LEICESTER, United Kingdom – An English bishop has called on people to “be reserved in our judgement” in the latest tragic case of a seriously ill child being threatened with the removal of her life support.
In February, Five-year-old Tafida Raqeeb had a blood vessel rupture in her brain, and has been in a coma since.
Doctors at the Royal London Hospital claim further treatment is futile and want to remove the child from life support.
Her parents – Shelina Begum and Mohammed Raqeeb – want to take her to Italy for further treatment and petitioned the High Court to allow their daughter to travel abroad.
The Gaslini Children’s Hospital in Genoa has offered to take Tafida as a patient and said she wouldn’t be in danger of having her life support removed.
The case is reminiscent of that of Charlie Gard in 2017 and Alfie Evans in 2018: In both cases, British courts ruled against parents trying to take their child abroad for further treatment against the judgement of hospital staff.
The Vatican-owned Bambino Gesù children’s hospital offered to treat both children, and Pope Francis expressed his personal support for the parents.
However, the English bishops refused to take sides in the Gard and Evans cases, noting that the medical staff acted “with integrity” and made decisions based on the patients’ “good as they see it.”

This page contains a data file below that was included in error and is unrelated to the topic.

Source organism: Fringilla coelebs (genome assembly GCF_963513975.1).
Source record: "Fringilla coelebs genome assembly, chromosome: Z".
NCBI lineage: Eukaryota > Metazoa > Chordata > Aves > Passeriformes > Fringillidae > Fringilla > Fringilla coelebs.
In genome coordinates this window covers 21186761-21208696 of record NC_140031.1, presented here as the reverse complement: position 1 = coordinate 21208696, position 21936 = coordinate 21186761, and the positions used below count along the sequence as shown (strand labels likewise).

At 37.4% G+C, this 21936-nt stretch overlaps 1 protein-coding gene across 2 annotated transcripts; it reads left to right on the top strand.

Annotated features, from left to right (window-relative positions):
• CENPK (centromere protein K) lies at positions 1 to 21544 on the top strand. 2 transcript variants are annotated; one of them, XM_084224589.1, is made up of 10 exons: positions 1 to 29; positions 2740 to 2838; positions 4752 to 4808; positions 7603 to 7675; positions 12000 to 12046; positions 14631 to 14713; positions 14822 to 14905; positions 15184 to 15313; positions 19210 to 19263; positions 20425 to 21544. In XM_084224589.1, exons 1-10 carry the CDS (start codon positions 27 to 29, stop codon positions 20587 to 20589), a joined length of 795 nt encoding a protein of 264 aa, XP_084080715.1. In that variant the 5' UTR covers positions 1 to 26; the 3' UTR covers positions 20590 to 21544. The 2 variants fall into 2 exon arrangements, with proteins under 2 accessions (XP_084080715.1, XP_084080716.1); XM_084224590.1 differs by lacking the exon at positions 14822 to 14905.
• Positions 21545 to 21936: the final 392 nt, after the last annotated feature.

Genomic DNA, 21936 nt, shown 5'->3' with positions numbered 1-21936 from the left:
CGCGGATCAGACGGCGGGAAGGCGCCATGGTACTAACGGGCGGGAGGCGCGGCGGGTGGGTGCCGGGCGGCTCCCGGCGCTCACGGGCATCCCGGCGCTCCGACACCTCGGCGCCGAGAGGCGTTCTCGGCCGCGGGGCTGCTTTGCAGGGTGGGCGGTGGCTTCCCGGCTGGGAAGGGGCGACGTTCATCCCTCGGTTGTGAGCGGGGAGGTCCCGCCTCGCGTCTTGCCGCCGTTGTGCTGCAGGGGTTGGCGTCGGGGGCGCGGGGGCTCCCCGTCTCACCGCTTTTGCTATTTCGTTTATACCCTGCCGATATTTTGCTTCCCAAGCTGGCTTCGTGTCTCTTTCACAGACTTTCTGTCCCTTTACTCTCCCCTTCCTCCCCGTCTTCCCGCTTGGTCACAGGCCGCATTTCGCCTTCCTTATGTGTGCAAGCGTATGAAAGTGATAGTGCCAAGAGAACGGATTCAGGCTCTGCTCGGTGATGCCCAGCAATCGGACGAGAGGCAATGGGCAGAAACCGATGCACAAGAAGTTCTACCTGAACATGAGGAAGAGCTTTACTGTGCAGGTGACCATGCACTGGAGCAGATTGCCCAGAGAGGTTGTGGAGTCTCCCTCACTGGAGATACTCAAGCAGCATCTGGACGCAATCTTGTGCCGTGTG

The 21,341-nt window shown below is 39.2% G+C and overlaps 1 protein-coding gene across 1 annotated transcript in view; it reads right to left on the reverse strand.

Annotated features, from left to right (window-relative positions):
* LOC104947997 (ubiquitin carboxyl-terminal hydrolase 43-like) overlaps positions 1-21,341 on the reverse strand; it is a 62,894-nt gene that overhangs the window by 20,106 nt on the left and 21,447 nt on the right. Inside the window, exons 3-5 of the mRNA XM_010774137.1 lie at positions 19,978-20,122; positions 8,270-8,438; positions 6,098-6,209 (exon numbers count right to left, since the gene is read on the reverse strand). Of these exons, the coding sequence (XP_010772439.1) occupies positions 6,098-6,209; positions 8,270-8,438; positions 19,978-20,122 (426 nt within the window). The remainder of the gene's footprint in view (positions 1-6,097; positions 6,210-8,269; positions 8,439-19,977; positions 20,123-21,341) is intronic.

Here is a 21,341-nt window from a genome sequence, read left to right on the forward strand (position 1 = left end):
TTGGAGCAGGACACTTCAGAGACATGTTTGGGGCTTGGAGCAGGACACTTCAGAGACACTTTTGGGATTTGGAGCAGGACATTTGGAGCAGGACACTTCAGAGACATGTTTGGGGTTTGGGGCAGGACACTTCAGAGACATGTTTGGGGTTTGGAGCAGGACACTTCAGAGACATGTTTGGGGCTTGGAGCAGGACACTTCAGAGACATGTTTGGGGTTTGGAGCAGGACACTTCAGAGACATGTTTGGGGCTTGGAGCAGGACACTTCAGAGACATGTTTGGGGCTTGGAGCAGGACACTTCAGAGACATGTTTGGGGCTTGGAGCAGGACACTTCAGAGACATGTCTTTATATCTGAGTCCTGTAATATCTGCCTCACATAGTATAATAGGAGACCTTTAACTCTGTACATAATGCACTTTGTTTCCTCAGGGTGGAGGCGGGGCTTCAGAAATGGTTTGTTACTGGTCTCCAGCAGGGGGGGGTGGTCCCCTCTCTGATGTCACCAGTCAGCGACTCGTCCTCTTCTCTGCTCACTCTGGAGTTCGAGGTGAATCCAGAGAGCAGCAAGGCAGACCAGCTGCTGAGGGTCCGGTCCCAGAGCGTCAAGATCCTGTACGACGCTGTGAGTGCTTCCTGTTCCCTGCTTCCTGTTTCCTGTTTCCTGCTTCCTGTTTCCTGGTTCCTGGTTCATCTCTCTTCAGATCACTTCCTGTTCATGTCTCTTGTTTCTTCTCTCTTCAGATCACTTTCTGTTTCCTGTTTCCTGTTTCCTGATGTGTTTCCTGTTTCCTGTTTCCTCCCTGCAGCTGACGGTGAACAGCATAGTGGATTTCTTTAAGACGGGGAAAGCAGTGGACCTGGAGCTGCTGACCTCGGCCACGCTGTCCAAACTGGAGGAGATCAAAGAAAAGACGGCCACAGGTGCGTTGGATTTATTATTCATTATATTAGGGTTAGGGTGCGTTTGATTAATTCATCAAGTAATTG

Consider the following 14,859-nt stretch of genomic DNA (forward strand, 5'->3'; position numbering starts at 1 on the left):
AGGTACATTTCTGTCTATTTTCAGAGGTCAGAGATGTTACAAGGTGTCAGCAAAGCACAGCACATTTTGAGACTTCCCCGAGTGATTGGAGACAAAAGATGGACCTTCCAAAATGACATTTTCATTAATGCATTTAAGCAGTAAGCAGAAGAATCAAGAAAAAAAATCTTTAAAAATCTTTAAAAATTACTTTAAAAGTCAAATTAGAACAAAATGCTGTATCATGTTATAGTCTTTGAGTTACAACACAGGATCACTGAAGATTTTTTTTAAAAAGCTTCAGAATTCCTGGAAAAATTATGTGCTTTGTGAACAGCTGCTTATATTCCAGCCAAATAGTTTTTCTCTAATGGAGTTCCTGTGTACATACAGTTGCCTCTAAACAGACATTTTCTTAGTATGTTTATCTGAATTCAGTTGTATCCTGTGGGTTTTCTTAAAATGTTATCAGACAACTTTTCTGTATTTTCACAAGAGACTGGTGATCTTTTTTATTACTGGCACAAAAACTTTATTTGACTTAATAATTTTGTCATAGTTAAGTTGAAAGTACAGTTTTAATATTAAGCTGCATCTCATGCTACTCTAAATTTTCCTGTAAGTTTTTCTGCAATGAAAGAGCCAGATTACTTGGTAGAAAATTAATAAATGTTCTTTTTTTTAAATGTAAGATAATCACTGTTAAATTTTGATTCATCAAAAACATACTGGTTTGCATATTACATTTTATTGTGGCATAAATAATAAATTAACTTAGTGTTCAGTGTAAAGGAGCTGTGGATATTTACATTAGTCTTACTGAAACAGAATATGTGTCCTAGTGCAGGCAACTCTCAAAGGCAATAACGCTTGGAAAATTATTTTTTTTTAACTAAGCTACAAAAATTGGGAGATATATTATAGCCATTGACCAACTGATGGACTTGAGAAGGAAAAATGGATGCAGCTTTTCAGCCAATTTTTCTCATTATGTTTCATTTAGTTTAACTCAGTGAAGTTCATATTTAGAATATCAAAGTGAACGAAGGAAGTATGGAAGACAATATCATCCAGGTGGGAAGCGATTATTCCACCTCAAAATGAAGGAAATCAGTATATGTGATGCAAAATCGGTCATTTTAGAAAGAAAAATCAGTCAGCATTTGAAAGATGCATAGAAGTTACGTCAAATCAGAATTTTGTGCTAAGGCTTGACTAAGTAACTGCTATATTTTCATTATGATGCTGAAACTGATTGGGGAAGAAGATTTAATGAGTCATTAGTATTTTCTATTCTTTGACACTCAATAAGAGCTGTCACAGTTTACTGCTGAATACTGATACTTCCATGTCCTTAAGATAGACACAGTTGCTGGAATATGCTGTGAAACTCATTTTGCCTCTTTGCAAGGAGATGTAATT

John Sherrington, the lead bishop for life issues for the Catholic Bishops’ Conference of England and Wales, similarly refused to take sides in the Raqeeb case.
“The tragic illness and circumstances of little Tafida Raqeeb will touch everyone who hears of it. I hope it will also move them to pray, as it does me,” he said in a July 18 statement.
“I pray for this little girl that she and her parents are strengthened by the presence of God, by the mercy of God and by the support of all who know and love her,” the bishop continued. “Difficult dilemmas have to be faced. In that process, I hope that all due weight will be given to the wishes of her parents, while also respecting the clinical judgement of the doctors caring for her. Those of us not in possession of all the relevant information might best be reserved in our judgement.”
Sherrington said that he trusts the doctors from the Italian hospital “will be given time and opportunity to come to a well-informed view and to share their prognosis with their colleagues here in London, adding that such “international cooperation is essential good practice in the care of tragically difficult lives.”
Follow Charles Collins on Twitter: @CharlesinRome
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